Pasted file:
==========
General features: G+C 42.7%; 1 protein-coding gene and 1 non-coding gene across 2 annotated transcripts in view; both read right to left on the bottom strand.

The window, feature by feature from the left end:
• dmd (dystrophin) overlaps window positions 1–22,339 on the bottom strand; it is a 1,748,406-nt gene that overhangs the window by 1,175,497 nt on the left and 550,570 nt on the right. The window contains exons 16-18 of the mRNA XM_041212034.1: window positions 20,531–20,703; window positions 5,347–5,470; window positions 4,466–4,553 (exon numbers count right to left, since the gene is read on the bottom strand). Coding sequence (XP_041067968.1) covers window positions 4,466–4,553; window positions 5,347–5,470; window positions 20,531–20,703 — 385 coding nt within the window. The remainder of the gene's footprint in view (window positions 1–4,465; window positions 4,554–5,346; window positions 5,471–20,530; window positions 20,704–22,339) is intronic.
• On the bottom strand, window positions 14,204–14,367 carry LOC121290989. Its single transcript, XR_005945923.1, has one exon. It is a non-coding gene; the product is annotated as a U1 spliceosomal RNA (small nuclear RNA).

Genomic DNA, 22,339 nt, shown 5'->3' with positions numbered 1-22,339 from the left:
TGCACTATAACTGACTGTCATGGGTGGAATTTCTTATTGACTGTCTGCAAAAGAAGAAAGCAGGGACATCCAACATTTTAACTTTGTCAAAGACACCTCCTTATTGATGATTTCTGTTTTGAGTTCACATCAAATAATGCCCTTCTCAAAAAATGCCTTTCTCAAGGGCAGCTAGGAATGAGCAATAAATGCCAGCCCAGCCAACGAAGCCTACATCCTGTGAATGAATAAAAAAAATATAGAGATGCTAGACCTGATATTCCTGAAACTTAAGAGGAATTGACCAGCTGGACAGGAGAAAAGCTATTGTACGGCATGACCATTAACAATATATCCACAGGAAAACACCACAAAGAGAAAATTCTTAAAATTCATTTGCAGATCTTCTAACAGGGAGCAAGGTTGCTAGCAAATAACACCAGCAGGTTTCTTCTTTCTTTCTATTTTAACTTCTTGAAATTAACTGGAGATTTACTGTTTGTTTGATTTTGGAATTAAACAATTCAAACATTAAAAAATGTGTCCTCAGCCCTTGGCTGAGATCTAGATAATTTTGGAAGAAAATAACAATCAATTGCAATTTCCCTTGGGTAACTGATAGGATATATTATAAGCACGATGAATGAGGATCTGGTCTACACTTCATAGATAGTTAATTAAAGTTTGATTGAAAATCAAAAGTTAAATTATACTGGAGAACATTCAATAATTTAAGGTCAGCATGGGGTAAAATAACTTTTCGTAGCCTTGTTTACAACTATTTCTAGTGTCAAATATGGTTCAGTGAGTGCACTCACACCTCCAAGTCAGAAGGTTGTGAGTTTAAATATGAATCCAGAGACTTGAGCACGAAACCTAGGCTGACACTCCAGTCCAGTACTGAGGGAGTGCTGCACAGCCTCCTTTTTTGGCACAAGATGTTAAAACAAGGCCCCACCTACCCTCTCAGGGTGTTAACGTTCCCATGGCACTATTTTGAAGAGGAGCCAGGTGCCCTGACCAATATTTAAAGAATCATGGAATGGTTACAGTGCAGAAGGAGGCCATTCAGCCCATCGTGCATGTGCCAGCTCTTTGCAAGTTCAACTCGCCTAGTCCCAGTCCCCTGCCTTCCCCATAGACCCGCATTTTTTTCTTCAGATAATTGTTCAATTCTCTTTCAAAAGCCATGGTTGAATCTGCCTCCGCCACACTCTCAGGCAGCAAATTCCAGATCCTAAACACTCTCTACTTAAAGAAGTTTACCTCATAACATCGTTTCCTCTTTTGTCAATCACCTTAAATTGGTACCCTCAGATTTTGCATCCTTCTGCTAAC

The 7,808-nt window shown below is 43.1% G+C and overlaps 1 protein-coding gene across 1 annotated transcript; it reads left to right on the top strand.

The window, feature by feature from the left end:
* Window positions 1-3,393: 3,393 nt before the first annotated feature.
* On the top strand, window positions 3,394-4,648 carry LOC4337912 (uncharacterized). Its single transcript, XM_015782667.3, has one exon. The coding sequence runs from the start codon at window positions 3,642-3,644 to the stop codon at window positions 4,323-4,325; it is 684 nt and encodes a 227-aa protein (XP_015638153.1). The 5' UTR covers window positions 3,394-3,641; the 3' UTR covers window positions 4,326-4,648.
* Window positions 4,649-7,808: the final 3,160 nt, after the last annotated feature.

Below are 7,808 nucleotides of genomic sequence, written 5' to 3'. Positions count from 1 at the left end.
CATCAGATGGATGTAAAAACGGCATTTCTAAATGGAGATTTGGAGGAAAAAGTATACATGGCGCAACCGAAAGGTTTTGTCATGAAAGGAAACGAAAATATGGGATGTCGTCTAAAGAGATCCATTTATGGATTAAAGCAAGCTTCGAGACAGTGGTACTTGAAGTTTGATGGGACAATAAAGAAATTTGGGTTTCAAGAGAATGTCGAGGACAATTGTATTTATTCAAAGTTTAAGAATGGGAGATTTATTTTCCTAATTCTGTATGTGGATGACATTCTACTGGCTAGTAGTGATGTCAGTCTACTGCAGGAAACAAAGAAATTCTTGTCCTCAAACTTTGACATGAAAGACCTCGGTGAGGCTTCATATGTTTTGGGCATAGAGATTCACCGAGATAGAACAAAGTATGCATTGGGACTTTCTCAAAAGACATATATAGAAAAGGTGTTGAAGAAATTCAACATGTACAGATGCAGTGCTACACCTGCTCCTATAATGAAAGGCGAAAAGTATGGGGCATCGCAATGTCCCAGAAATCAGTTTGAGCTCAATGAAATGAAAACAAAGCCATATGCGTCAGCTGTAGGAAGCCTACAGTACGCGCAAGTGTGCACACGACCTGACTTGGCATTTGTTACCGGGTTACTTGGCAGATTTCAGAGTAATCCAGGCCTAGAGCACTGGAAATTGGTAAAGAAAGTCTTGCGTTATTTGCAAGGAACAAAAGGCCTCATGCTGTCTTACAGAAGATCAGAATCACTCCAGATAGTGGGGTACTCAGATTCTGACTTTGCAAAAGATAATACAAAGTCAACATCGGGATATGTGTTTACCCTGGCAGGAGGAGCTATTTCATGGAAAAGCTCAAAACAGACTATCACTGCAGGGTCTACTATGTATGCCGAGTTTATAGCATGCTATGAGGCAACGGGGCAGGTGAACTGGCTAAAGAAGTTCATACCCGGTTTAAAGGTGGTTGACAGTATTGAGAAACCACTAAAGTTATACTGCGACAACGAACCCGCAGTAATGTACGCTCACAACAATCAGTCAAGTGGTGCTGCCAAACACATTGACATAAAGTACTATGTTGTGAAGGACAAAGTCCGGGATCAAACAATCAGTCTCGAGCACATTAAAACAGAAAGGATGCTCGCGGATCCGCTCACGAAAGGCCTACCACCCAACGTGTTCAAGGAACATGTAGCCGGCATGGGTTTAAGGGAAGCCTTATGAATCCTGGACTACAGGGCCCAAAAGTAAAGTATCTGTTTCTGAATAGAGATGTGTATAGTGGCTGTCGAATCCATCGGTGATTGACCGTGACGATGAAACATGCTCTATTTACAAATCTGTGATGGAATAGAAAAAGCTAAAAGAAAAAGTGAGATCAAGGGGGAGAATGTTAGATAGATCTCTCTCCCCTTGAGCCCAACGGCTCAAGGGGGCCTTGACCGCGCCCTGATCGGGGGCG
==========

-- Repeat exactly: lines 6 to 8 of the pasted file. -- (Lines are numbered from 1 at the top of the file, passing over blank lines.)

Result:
TGCACTATAACTGACTGTCATGGGTGGAATTTCTTATTGACTGTCTGCAAAAGAAGAAAGCAGGGACATCCAACATTTTAACTTTGTCAAAGACACCTCCTTATTGATGATTTCTGTTTTGAGTTCACATCAAATAATGCCCTTCTCAAAAAATGCCTTTCTCAAGGGCAGCTAGGAATGAGCAATAAATGCCAGCCCAGCCAACGAAGCCTACATCCTGTGAATGAATAAAAAAAATATAGAGATGCTAGACCTGATATTCCTGAAACTTAAGAGGAATTGACCAGCTGGACAGGAGAAAAGCTATTGTACGGCATGACCATTAACAATATATCCACAGGAAAACACCACAAAGAGAAAATTCTTAAAATTCATTTGCAGATCTTCTAACAGGGAGCAAGGTTGCTAGCAAATAACACCAGCAGGTTTCTTCTTTCTTTCTATTTTAACTTCTTGAAATTAACTGGAGATTTACTGTTTGTTTGATTTTGGAATTAAACAATTCAAACATTAAAAAATGTGTCCTCAGCCCTTGGCTGAGATCTAGATAATTTTGGAAGAAAATAACAATCAATTGCAATTTCCCTTGGGTAACTGATAGGATATATTATAAGCACGATGAATGAGGATCTGGTCTACACTTCATAGATAGTTAATTAAAGTTTGATTGAAAATCAAAAGTTAAATTATACTGGAGAACATTCAATAATTTAAGGTCAGCATGGGGTAAAATAACTTTTCGTAGCCTTGTTTACAACTATTTCTAGTGTCAAATATGGTTCAGTGAGTGCACTCACACCTCCAAGTCAGAAGGTTGTGAGTTTAAATATGAATCCAGAGACTTGAGCACGAAACCTAGGCTGACACTCCAGTCCAGTACTGAGGGAGTGCTGCACAGCCTCCTTTTTTGGCACAAGATGTTAAAACAAGGCCCCACCTACCCTCTCAGGGTGTTAACGTTCCCATGGCACTATTTTGAAGAGGAGCCAGGTGCCCTGACCAATATTTAAAGAATCATGGAATGGTTACAGTGCAGAAGGAGGCCATTCAGCCCATCGTGCATGTGCCAGCTCTTTGCAAGTTCAACTCGCCTAGTCCCAGTCCCCTGCCTTCCCCATAGACCCGCATTTTTTTCTTCAGATAATTGTTCAATTCTCTTTCAAAAGCCATGGTTGAATCTGCCTCCGCCACACTCTCAGGCAGCAAATTCCAGATCCTAAACACTCTCTACTTAAAGAAGTTTACCTCATAACATCGTTTCCTCTTTTGTCAATCACCTTAAATTGGTACCCTCAGATTTTGCATCCTTCTGCTAAC

The 7,808-nt window shown below is 43.1% G+C and overlaps 1 protein-coding gene across 1 annotated transcript; it reads left to right on the top strand.

The window, feature by feature from the left end: